Let’s resolve future of Waimea Valley once and for all
After the Honolulu City Council's 9-0 vote on Dec. 7 to reject a settlement offer to develop Waimea Valley, the plaintiff's attorney, Bill McCorriston, stated that he:
1. Wants to continue settlement talks on behalf of his client but only if Mayor Mufi Hannemann, not members of the City Council, leads these discussions; and
2. Has no confidence in the Council to continue mediating these talks.
As the representative of the City Council on matters relating to Waimea Valley, it is unfortunate to hear such statements. For the record, the members of the city's negotiating team were upfront with all parties, including the plaintiffs, during mediation. I personally cautioned them that any proposed housing development -- even a single home in the back of the valley -- would result in community backlash.
We were ignored and instead received a final take-it-or-leave-it offer. This final offer, along with a strong desire from the National Audubon Society, the Office of Hawaiian Affairs and other interested stakeholders to acquire the valley, ultimately resulted in a 9-0 vote by Council members to reject the plaintiff's offer.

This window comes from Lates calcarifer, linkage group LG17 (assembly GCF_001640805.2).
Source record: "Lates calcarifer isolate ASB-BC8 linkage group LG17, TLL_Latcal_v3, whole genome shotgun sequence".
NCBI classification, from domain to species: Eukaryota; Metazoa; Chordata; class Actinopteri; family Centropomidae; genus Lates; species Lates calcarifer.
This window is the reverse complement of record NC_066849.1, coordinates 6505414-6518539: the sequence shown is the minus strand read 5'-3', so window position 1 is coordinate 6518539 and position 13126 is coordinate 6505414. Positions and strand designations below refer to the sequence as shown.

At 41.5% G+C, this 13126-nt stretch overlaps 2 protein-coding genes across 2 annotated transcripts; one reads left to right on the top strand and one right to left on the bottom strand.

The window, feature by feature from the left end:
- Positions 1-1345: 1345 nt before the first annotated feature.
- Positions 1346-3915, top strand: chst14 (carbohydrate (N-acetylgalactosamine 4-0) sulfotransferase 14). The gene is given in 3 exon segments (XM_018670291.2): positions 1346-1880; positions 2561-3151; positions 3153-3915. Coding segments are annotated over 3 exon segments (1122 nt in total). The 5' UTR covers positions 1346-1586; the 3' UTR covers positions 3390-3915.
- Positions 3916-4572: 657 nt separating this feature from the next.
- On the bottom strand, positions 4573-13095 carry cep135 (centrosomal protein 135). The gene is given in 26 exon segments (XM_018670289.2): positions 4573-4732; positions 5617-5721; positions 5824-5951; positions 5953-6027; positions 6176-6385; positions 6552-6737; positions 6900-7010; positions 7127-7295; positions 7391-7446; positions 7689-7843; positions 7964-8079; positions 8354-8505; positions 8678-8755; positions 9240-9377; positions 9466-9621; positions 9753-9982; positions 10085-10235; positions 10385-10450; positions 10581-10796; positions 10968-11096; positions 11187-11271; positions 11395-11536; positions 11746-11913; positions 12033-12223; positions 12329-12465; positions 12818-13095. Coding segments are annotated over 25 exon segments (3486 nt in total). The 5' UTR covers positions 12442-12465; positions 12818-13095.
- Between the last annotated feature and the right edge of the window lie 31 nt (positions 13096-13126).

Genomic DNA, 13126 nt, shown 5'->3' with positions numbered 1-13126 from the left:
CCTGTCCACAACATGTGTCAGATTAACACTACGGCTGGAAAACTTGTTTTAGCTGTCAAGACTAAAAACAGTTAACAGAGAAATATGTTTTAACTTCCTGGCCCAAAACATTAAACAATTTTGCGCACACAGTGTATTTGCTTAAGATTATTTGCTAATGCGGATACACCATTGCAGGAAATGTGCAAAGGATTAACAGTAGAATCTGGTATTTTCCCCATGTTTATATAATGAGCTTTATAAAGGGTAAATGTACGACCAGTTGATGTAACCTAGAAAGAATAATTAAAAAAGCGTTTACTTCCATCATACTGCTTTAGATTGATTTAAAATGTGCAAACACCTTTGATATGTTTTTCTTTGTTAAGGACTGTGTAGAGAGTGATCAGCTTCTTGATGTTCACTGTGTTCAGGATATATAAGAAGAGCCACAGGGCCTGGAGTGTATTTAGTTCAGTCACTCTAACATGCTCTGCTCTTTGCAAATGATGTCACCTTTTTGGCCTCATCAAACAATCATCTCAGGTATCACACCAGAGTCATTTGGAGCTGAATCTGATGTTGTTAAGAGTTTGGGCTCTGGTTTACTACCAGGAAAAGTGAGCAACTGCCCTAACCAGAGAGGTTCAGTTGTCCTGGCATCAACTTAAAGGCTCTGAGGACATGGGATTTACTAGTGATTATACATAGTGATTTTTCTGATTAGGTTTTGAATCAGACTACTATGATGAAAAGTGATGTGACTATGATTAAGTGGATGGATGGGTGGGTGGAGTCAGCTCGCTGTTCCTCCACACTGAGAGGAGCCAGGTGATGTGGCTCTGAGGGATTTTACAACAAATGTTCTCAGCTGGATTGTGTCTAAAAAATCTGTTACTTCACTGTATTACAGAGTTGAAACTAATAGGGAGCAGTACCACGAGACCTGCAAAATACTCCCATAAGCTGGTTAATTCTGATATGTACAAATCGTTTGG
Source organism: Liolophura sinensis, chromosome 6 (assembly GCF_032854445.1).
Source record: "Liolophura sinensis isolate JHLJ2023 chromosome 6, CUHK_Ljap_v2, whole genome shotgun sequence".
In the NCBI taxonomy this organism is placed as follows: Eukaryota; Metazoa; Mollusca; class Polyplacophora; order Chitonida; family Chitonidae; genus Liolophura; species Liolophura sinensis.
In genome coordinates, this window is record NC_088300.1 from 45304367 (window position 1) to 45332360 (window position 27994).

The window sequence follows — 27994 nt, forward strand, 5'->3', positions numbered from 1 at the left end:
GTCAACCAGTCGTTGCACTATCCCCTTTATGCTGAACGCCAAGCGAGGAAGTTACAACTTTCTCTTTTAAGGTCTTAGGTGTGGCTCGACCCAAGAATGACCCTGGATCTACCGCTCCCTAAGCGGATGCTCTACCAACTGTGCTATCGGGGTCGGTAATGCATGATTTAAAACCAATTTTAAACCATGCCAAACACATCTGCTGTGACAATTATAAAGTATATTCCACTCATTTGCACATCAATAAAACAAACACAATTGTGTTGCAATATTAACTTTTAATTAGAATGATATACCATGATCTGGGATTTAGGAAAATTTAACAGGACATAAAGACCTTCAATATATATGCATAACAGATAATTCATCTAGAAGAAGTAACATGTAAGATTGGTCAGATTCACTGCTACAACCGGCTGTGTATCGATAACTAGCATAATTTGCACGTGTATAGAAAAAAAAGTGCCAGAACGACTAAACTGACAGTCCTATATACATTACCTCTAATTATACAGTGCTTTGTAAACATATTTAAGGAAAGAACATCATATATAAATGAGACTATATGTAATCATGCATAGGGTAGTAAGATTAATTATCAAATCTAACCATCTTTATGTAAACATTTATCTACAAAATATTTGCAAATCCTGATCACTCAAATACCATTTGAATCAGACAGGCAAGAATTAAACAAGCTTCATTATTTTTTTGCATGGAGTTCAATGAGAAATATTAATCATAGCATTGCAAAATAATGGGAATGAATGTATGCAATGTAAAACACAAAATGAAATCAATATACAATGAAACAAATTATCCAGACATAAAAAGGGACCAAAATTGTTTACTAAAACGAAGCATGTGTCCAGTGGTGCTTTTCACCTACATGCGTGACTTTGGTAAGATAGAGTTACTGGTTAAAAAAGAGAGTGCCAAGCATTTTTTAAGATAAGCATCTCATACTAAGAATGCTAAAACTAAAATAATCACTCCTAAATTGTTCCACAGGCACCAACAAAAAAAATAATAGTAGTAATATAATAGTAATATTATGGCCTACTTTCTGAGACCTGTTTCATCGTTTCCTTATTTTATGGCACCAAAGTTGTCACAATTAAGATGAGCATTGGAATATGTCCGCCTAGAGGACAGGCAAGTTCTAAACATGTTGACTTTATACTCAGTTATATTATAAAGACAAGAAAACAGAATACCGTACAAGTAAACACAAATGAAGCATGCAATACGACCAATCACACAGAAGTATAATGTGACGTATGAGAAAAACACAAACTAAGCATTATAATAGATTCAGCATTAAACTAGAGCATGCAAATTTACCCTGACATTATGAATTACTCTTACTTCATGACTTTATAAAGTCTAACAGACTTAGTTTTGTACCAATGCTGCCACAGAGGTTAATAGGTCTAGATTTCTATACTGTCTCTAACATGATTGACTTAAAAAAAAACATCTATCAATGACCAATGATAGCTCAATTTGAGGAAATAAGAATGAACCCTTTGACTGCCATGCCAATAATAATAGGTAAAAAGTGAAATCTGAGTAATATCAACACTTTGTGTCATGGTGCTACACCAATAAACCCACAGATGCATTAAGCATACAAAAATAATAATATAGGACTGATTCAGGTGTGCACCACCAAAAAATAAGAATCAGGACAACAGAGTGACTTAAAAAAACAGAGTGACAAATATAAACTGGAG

In response to McCorriston's request to continue settlement talks, the mayor stated that he:
1. Prefers to continue negotiations rather than go to court;
2. Is worried that the city can't afford to pay the fair market value of the property, if the price is astronomical; and
3. Can serve as the go-between to bring people together.
The mayor's response, I believe, is a welcome sign but only if negotiations will not be prolonged and financially burdensome to the city and taxpayers.
For the record, since 2001, the city has been negotiating and trying to resolve this matter, and has already spent millions of dollars to take possession of and maintain Waimea Valley.
To prevent further cost to the city and to quickly resolve matters, I suggest that the landowner, Attractions Hawaii, give the city its best and final offer for the valley. Once such an offer is received, the Audubon Society, OHA and other stakeholders should come to the table and in good faith discuss acceptance of the offer. If no acceptance or agreement is reached, the only alternative is to go to trial.
At the trial, the jury will likely consider various viewpoints, including those of Department of Land and Natural Resources director Peter Young, who, when interviewed, said, "With the overwhelming opposition that's been expressed, it would be difficult for the Land Board to even consider issuing a permit for any use in the back of the valley."
Young's statement underscores the true worth and value of Waimea Valley, which is zoned conservation land.
Based on the above, we should be willing to resolve this issue once and for all, and if we cannot, then let's place our faith, hope and trust in a jury to come up with a fair price for Waimea Valley.
Romy M. Cachola represents Honolulu City Council District 7 (Kalihi-Salt Lake-Foster Village).